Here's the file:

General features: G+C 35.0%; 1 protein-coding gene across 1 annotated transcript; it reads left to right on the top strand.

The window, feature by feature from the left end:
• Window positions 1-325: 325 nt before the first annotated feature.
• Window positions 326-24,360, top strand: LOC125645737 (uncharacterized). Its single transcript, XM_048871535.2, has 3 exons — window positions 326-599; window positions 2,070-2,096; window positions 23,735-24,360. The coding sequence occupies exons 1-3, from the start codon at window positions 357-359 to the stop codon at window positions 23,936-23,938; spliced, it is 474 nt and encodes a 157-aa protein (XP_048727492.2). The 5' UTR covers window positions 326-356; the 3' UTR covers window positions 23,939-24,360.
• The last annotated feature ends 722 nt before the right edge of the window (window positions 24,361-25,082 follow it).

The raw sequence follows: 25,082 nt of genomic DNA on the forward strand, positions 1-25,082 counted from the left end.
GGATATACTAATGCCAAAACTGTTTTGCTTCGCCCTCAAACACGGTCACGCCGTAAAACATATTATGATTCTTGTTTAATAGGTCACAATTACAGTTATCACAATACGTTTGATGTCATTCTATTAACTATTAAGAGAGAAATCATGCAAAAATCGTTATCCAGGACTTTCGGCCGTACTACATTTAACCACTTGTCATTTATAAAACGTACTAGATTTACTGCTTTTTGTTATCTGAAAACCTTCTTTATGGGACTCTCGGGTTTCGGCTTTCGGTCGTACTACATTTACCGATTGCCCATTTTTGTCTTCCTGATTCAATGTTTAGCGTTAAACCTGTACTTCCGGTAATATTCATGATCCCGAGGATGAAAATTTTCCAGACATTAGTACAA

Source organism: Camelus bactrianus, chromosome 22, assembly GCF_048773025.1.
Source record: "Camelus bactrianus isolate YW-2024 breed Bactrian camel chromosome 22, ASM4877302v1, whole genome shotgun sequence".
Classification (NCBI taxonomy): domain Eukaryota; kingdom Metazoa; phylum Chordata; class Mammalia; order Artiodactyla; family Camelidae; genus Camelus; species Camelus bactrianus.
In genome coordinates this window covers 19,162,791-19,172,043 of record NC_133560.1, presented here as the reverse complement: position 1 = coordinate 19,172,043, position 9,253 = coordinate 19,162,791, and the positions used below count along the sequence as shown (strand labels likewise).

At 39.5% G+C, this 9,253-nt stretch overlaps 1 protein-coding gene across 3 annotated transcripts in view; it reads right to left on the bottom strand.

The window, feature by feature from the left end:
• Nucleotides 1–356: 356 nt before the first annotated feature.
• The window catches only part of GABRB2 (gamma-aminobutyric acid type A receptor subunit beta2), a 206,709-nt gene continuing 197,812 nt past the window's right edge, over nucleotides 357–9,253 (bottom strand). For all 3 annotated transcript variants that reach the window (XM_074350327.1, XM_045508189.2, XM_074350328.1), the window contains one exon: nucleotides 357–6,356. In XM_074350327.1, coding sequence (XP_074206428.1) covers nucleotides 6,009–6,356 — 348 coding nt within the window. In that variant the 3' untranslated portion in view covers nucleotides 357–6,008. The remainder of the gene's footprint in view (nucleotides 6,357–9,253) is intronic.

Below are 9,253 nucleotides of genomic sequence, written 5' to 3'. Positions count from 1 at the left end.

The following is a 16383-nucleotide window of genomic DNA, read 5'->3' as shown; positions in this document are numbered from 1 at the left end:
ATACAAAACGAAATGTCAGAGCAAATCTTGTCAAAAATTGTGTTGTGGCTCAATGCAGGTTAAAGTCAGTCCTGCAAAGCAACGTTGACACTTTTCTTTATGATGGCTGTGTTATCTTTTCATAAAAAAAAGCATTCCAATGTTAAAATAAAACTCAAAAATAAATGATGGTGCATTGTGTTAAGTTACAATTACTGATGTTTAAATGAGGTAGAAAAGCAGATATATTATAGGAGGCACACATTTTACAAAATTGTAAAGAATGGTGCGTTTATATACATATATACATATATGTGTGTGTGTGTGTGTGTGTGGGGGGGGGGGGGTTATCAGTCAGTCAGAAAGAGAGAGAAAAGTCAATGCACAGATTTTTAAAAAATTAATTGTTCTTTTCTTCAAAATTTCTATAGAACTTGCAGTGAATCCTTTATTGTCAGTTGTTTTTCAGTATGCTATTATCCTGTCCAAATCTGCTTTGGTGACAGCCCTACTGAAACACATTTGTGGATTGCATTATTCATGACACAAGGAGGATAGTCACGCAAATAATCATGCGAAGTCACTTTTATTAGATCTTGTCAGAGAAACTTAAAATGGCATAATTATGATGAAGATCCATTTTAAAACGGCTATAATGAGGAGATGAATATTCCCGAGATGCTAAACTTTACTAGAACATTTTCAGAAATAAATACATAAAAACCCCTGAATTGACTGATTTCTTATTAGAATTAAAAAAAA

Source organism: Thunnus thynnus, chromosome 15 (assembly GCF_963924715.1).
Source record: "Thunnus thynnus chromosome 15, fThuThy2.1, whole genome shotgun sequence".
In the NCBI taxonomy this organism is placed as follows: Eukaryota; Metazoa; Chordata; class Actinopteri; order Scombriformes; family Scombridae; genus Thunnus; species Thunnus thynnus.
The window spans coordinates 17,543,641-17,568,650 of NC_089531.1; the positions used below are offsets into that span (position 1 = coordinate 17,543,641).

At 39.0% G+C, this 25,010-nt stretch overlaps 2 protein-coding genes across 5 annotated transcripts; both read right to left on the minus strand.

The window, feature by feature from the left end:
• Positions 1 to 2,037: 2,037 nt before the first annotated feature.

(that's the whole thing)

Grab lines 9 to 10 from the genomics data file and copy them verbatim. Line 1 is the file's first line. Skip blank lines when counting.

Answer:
Source record: "Camelus bactrianus isolate YW-2024 breed Bactrian camel chromosome 22, ASM4877302v1, whole genome shotgun sequence".
Classification (NCBI taxonomy): domain Eukaryota; kingdom Metazoa; phylum Chordata; class Mammalia; order Artiodactyla; family Camelidae; genus Camelus; species Camelus bactrianus.